Sonny Gray (1-0) tries to extend his major league record streak of 34 consecutive starts without allowing more than six hits. He's 3-1 in five career starts against the Cubs with a 2.70 ERA.
The uncertainty surrounding the fall high school sports season should go away today.
The Illinois High School Association is meeting today and is expected to reveal their plan for at least what the fall season may or may not look like. Governor JB Pritzker says his office isn’t offering up a mandate but he takes pause when he thinks of sports and competitions moving forward.
The IHSA says they expect to announce their plan in the early afternoon, perhaps around 2 pm.
Francisco Lindor and Bradley Zimmer each homered and drove in two runs, propelling the Cleveland Indians to a 4-3 victory over the Chicago White Sox in the first game of a doubleheader on Tuesday.
Aaron Civale (1-0) struck out a career-high nine and allowed two runs over six innings in his first start of the season. Brad Hand gave up an RBI single to Yasmani Grandal in the ninth before picking up his second save for the Indians, who never trailed.
Lindor hit a two-run homer in the first inning and Zimmer had a solo shot in the second as Cleveland took a 3-0 lead off Dylan Cease (0-1). Zimmer added an RBI single in the third to make it 4-1.
Tim Anderson, last year's AL batting champ, went 3 for 5 with a third-inning homer, two doubles and all three of Chicago's runs. Jose Abreu's RBI groundout in the fifth scored Anderson, cutting the Indians' lead to 4-2.
The White Sox loaded the bases with one out in the eighth against Nick Wittgren, but Leury Garcia hit into a fielder's choice and Zack Collins flied out.
Cease gave up four runs and seven hits in 2 1/3 innings. Five relievers combined to blank Cleveland the rest of the way.
Carlos Santana hit a three-run homer, Oscar Mercado had a two-run single and the Cleveland Indians beat the Chicago White Sox 5-3 to complete a doubleheader sweep on Tuesday night.
Santana's first inning blast helped spoil the return of White Sox pitcher Carlos Rodon (0-1) from Tommy John surgery. The left-hander gave up five runs in 3 2/3 innings in his first appearance since May 1, 2019.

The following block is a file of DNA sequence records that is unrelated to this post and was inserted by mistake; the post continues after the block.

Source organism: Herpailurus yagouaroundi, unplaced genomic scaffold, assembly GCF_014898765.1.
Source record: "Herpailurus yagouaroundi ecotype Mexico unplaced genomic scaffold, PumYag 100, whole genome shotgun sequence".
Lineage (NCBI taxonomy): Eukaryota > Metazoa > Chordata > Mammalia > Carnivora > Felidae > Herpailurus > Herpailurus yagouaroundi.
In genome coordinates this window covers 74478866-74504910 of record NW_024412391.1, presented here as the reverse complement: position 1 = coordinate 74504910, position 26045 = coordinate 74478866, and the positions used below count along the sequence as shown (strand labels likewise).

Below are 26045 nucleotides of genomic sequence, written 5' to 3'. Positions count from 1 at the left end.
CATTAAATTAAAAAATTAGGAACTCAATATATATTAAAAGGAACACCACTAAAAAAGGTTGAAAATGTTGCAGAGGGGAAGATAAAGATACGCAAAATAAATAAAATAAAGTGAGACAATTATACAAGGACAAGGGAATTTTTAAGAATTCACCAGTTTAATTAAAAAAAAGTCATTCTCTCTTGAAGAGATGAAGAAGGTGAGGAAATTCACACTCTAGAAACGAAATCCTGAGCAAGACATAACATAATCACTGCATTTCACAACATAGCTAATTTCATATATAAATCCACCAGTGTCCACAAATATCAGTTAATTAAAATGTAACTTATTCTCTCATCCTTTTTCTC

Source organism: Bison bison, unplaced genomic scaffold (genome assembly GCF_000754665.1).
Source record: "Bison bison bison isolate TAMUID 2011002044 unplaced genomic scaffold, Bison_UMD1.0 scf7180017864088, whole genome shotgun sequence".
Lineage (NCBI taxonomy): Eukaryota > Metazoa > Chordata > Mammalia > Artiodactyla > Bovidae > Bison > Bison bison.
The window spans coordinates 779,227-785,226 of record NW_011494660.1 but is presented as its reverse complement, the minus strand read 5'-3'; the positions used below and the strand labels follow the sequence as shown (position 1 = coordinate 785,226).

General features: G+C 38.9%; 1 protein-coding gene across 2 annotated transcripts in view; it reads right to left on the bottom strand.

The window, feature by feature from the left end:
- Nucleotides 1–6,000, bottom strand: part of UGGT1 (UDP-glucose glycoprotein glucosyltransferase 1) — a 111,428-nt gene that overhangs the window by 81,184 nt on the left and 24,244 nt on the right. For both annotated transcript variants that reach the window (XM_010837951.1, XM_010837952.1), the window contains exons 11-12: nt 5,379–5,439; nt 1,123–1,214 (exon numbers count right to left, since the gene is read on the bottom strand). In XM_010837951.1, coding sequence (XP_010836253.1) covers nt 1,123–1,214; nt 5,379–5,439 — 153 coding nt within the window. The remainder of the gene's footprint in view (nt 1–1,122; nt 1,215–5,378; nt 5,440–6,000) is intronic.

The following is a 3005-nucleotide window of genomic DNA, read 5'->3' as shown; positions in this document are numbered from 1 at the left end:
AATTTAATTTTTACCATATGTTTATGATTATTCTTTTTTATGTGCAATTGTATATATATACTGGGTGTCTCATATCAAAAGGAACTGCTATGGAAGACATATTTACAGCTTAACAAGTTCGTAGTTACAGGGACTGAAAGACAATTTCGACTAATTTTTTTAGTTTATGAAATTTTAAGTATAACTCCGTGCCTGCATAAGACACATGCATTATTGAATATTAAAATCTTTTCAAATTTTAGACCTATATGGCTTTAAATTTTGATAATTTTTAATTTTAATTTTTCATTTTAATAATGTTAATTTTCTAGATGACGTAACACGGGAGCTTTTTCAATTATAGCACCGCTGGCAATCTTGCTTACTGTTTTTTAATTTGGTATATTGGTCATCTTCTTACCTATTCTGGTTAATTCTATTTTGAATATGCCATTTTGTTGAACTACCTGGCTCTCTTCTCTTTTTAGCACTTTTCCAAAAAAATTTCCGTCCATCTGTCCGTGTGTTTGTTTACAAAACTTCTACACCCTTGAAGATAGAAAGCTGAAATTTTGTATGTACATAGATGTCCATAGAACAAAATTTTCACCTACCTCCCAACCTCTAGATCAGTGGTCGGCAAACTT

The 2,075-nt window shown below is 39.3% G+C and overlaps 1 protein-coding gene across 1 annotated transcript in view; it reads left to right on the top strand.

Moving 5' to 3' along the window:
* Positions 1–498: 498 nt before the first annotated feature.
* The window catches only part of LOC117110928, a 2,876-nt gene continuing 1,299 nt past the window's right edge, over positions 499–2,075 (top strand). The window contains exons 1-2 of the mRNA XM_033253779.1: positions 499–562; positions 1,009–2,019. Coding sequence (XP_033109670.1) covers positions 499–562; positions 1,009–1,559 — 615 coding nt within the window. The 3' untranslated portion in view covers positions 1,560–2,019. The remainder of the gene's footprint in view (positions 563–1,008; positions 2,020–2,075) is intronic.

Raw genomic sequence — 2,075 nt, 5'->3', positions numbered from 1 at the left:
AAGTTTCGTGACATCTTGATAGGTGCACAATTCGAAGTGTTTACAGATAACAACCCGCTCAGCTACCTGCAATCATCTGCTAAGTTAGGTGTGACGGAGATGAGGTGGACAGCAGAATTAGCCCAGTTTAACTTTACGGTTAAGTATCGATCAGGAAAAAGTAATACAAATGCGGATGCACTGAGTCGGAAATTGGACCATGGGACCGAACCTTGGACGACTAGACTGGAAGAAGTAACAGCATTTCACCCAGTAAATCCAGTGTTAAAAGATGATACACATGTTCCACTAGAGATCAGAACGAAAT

Mercado drove in Franmil Reyes and Domingo Santana in the fourth, extending Cleveland's lead to 5-1. James McCann hit a solo homer for Chicago in the second, and Jose Abreu added another in the sixth off right-hander Adam Plutko (1-0).
Abreu, who went 3 for 4, doubled in the eighth and scored on Nicky Delmonico's single that pulled the White Sox within 5-3. Zack Collins followed with a drive to the wall in center, but Mercado made a tremendous leaping catch to end the inning.
Rookie Cam Hill earned his first save with a perfect ninth. Plutko struck out four over six innings in his season debut.
Carlos Santana and Jose Ramirez had two hits apiece for the Indians, who have won three in a row. Santana reached base in all four plate appearances in the opener and played all 18 innings at first base.
White Sox rookie CF Luis Robert raced to straight-away right and stepped in front of RF Leury Garcia to catch a routine fly ball in the fifth inning of the nightcap.
Eloy Jimenez (head) took batting practice and ran the bases but was held out of both games. The 23-year-old slugger was hurt Sunday when he crashed into the left-field wall against Minnesota.
Lucas Giolito (0-1, 17.18 ERA) allowed seven runs in 3 2/3 innings on opening day against Minnesota. He has thrown 14 2/3 consecutive scoreless frames against the Indians.
Shane Bieber (1-0, 0.00 ERA) starts the three-game series finale Wednesday. The 2019 All-Star Game MVP struck out 14 over six scoreless innings against Kansas City on opening day.
Josh Donaldson homered and drove in two runs in his Target Field debut with Minnesota, Jorge Polanco hit a two-run shot and the Twins beat the St. Louis Cardinals 6-3 in their home opener on Tuesday night.
Homer Bailey (1-0) pitched five innings in his first start for the Twins, allowing a two-run homer to Tyler O'Neill in the fifth. Bailey had a 6-0 lead before that thanks in part to Donaldson, the heralded addition to an already potent lineup who signed a four-year, $92 million contract during the winter.